The tussle between the NAC civil society contingent and the government members has continued. Gandhi had also promised an effective anti-corruption measure called Right to Information (RTI). The NAC was already working on the RTI bill, which, like NREGA, was also diluted when it was sent the to the Parliament. The law ministry eliminated the provision for penalizing officials who hid information. 

 

In early 2005, Roy and Dreze confronted Gandhi over the adulterated bill, threatening to resign from the NAC.  Gandhi assured them that she would support the original draft of the bill.  On October 12 2005, after fifteen minutes of discussion, the RTI law passed in the parliament to great fanfare.  Congress claimed credit for the legislation.

more
What it Does:

National Advisory Council (NAC) works as a bridge between the Indian civil society and the government. Founded by the Congress party on June 4 2004, NAC’s role is to devise social policies for the betterment of India’s poor. The committee has 13 members from various backgrounds: politics, science and civil society. NAC has worked on legislation that ranges from securing minorities from communal attacks to empowerment of lower castes. Bills are drafted in working groups. Depending upon the complexity of the bill, working groups vary in size from three to ten members.

 

The selection process is entirely political. The Prime Minister of India, in consultation with his or her cabinet ministers, appoints members on the basis of their expertise in particular fields. For instance, Aruna Roy, a social activist who ran an NGO that focused on providing employment to drought-hit farmers, was appointed to the NAC in 2004 because the government needed a strong employment model for rural India.

more
Controversies:

The Departure of Jean Dreze

The Belgian-born development economist left the NAC after completing work on the food security bill. During his tenure, Dreze advocated access to food, employment and information for India’s poorest citizens. Dreze resigned from the NAC in the summer of 2011, reportedly over the government’s inability to guarantee access to food for all Indians under the Food Security Bill.

 

Is the NAC Too Closely Aligned with the Congress Party?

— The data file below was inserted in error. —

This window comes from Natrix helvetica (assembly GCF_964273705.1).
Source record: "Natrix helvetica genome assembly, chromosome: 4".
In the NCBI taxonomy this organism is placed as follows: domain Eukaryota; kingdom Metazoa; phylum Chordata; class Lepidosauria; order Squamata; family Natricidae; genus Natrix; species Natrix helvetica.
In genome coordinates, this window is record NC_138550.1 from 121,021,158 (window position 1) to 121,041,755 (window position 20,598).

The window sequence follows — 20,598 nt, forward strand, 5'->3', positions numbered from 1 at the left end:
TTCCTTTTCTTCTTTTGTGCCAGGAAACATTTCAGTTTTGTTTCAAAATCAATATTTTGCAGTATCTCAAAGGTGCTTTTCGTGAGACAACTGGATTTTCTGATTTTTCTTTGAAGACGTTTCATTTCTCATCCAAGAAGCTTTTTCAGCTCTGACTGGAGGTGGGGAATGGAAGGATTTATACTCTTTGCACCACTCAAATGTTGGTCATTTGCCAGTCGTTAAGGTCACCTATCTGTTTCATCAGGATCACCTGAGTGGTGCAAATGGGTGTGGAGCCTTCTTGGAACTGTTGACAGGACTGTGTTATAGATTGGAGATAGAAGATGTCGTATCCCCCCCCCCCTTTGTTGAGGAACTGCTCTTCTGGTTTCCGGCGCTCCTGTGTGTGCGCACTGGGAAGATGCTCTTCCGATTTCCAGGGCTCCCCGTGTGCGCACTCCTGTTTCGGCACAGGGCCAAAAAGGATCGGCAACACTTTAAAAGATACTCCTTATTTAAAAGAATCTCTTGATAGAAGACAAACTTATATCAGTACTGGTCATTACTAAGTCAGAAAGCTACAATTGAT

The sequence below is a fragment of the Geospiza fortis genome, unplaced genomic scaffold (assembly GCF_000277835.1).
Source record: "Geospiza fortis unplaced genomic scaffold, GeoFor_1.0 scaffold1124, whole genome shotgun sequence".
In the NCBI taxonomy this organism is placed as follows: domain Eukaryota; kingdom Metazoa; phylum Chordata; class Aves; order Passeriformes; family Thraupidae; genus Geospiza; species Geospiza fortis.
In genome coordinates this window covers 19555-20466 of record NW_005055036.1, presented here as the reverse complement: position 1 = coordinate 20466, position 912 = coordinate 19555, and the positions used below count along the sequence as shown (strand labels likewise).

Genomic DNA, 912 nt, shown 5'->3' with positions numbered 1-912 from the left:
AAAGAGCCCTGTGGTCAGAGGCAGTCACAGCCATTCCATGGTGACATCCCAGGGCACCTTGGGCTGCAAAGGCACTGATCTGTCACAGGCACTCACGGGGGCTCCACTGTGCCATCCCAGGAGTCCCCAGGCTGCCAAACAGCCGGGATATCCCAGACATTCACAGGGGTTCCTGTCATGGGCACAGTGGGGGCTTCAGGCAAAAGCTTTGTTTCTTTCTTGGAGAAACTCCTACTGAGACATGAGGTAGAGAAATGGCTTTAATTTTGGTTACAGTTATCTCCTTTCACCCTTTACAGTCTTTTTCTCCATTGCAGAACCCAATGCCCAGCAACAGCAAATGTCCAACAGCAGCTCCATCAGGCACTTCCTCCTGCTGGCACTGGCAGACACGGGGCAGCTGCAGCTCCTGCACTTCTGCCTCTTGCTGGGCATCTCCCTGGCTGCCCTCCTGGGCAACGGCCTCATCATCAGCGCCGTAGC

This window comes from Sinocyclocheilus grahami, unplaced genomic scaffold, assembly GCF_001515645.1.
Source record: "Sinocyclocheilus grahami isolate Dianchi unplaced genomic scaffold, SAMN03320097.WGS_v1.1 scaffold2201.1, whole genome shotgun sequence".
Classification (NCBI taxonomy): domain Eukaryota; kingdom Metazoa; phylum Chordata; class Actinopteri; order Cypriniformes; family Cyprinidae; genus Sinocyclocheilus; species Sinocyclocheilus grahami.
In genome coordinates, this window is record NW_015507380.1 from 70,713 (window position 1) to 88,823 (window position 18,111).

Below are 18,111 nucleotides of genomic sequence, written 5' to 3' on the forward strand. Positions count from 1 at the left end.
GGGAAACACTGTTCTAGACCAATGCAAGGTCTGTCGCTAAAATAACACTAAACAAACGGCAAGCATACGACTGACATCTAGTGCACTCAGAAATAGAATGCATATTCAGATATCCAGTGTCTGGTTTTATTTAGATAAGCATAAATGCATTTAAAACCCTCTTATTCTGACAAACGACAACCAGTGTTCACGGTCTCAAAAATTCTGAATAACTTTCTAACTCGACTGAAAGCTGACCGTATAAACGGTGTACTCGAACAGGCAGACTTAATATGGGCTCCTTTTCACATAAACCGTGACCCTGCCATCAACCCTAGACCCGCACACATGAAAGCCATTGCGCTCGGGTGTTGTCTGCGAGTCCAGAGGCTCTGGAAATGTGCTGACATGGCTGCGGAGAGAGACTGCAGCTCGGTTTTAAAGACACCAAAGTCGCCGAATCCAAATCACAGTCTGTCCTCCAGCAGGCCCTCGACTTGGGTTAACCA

Since the council is largely influenced by the members who have worked closely with the government, there have been accusations that the drafts of bills authored by NAC often toe the Congress party line. In 2011, civil society activists who were unaffiliated with NAC, such as Arvind Kejriwal, Manish Sisodia and Prashant Bushan, made these accusations publicly. Kejriwal, Sisodia and Bushan have been the driving force behind the ostensible grass roots agitation and hunger strike staged by Anna Hazare, an octogenarian social activist and self-appointed moralist who espouses extreme right-wing positions on social issues.  After a fast at Delhi’s Jantar Mantar, he became a leading anti-corruption crusader.   

 

Sonia Gandhi’s Dual Roles

The Bharatiya Janata Party (BJP), who heads the opposition coalition, realized that Congress was gaining political leverage through the NAC. In Early 2008, the BJP questioned Sonia Gandhi’s credibility as the Chairperson of NAC.  The BJP mounted a legal challenge, which grew to be called the “Office of Profit” controversy. As per the Indian Constitution, no government official is entitled to hold two positions of power simultaneously. Since Gandhi was already a Member of Parliament, representing the Raebareli constituency in Uttar Pradesh, she resigned from the NAC to silence the BJP.

more

Comments

iqmeamobvusuk 9 months ago
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Founded: 2004
Annual Budget:
Employees: 14
Official Website:
National Advisory Council (NAC)
  • Latest News